A police boss has apologised in response to a huge backlash caused by his suggestion that women “need to be streetwise” and that Sarah Everard “never should have submitted” to the fake arrest that led to her murder.
Details emerged during murderer Wayne Couzens’Sentence reveals that Everard was lured into his care by being falsely arrested for violating coronavirus guidelines.
North Yorkshire commissioner Philip Allott angered later with his remarks about the case. He had urged women to find out about it and urged them to speak out. “legal process”.
Speaking on BBC Radio York, Allott said women should be aware breaching Covid rules was not an indictable offence – which is one considered serious enough to warrant a prison sentence or crown court hearing.
“So women, first of all, need to be streetwise about when they can be arrested and when they can’t be arrested. She should never have been arrested and submitted to that,”He stated.
“Perhaps women need to consider in terms of the legal process, to just learn a bit about that legal process”.
It follows an outpouring of disbelief that has followed the Met Police’s attempts to reassure women in the wake of the crime. Today, they recommended that women just “run away”If they feel unsafe around a male police officer, they may take the bus. Couzens’ previous allegations, as well as separate incidents of indecent expose, are being criticized by the police force. The police have launched a new investigation to investigate this.
They made a statement to inform the public about safety measures. However, they also stated that people should verify the identity of anyone claiming to be a policeman. This led many to believe they were putting responsibility on victims and not criminals to ensure their safety.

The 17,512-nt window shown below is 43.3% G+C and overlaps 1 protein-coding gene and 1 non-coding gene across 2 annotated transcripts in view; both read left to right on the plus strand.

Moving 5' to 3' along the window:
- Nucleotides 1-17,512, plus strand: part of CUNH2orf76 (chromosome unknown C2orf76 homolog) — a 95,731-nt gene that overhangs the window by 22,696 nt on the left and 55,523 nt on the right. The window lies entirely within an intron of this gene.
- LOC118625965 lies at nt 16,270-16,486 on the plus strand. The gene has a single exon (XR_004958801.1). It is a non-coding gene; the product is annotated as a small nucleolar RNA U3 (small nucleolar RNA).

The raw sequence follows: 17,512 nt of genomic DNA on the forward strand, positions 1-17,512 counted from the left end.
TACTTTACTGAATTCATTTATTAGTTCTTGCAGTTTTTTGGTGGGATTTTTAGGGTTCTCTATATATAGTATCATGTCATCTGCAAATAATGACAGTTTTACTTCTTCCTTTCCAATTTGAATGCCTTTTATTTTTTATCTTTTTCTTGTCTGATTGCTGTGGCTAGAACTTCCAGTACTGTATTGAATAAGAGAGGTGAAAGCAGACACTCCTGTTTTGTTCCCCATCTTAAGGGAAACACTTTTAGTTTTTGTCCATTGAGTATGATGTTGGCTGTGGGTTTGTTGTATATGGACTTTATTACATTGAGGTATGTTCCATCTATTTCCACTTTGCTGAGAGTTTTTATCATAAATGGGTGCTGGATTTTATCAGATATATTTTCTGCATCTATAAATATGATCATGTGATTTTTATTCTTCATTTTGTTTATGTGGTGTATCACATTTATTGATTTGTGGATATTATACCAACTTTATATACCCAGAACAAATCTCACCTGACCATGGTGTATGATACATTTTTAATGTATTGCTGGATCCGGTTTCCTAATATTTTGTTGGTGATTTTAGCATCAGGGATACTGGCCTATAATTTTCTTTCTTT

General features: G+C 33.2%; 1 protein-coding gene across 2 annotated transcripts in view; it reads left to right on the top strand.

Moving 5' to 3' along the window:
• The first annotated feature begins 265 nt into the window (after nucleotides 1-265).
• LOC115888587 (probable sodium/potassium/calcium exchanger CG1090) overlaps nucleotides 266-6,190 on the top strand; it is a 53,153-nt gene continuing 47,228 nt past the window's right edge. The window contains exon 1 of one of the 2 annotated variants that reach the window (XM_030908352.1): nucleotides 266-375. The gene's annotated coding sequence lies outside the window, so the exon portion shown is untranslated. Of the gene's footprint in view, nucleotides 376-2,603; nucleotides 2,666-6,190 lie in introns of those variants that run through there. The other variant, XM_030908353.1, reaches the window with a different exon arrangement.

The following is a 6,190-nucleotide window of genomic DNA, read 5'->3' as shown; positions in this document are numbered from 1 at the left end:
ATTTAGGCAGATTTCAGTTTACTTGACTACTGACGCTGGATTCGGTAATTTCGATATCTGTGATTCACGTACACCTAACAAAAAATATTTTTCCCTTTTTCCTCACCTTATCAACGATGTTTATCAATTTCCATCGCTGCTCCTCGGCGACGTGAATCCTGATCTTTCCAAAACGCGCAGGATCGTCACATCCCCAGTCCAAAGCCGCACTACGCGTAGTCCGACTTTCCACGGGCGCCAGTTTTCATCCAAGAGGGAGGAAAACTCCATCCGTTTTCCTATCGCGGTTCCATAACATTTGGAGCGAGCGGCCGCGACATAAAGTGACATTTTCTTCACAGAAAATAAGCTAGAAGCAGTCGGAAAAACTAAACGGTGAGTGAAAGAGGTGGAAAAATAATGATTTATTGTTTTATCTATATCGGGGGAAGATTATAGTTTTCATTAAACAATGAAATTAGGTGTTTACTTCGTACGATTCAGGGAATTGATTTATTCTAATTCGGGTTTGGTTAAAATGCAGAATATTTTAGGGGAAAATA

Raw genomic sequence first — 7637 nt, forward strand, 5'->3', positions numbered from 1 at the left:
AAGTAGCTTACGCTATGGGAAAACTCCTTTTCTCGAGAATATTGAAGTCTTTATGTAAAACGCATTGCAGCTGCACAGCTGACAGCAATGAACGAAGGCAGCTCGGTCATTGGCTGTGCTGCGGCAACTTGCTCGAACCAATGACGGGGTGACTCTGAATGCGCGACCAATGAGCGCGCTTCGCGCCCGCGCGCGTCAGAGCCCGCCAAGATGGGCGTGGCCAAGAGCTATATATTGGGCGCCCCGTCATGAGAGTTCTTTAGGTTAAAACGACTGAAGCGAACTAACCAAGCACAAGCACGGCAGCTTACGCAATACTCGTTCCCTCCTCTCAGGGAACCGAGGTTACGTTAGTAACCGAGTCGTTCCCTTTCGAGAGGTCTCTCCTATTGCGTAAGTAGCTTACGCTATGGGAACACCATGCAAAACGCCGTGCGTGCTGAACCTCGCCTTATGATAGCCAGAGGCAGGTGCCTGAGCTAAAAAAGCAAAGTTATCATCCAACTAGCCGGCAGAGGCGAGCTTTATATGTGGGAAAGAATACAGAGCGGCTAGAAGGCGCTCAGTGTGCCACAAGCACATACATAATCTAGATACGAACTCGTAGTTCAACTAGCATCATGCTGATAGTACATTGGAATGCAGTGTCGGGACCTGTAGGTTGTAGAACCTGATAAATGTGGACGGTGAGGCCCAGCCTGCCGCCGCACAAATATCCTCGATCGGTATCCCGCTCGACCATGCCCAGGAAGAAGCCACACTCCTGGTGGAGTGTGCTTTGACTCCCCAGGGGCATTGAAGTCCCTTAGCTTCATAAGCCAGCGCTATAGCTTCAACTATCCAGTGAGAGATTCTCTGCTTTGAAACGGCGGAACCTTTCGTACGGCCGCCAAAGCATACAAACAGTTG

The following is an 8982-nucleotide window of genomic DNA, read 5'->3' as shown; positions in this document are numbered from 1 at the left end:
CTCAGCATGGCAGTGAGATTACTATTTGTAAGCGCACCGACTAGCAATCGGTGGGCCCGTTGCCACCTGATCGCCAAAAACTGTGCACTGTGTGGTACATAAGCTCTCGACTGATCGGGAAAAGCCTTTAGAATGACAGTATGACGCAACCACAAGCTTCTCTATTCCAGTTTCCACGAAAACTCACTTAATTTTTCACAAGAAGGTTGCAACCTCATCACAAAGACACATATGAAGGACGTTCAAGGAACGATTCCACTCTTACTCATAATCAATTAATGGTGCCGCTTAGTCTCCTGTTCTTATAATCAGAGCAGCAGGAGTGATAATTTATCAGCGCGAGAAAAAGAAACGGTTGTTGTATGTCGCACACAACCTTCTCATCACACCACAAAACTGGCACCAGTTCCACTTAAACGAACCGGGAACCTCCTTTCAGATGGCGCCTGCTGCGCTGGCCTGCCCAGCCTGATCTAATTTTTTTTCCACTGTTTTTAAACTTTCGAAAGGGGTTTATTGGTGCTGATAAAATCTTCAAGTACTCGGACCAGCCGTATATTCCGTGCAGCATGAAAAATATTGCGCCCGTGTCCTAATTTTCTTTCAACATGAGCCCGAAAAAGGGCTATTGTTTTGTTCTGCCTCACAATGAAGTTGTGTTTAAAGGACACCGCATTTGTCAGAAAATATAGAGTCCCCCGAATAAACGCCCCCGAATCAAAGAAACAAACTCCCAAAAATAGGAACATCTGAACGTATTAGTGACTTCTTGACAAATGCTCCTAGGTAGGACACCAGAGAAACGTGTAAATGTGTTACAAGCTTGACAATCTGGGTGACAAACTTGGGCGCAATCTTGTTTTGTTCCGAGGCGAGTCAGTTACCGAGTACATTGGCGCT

Responding to the police chief’s comments, people were similarly outraged and many, including Labour MP Barbara Keeley, called for his resignation:
And Nicola Sturgeon called for the comments “appalling”.
Lucy Arnold, from campaign group Reclaim the Streets, who organised a vigil outside York Minster following Everard’s death, called his comments “horrifically offensive”.
“I think frankly that was a horrifically offensive thing to say,”She said.
“Does anyone really feel like they can stand up to a police officer?
“I am very confident I know my rights, I know the law, but no I wouldn’t feel confident at all.”
BBC ReportLater, Allott tweeted that his comments weren’t meant to be construed as a form of blame. The link they provided does not work, which suggests that the tweet was deleted.
“Nobody is blaming the victim what I am saying is that we need to inform women far better of their rights, something I intend to action here in North Yorkshire ASAP,”He reportedly wrote.
Later, he apologized on Twitter and stated that he wanted to. “retract”They realized they were comments. “insensitive”.
However, some people suggested that he should not resign as his retractions were unacceptable. “too little, too late”.
In his earlier interview, Allott was also critical of the Met Police’s alleged failure to investigate two indecent exposure incidents linked to Couzens in February, describing it as a red flag for any force.
“A murderer typically commits seven crimes before going on to murder, that man we know committed at least two crimes,”He stated.
“The police knew, so what should have happened is that it should have been picked up straight away.”
Indy100 For comment, he contacted the North Yorkshire Police Fire and Crime Commissioner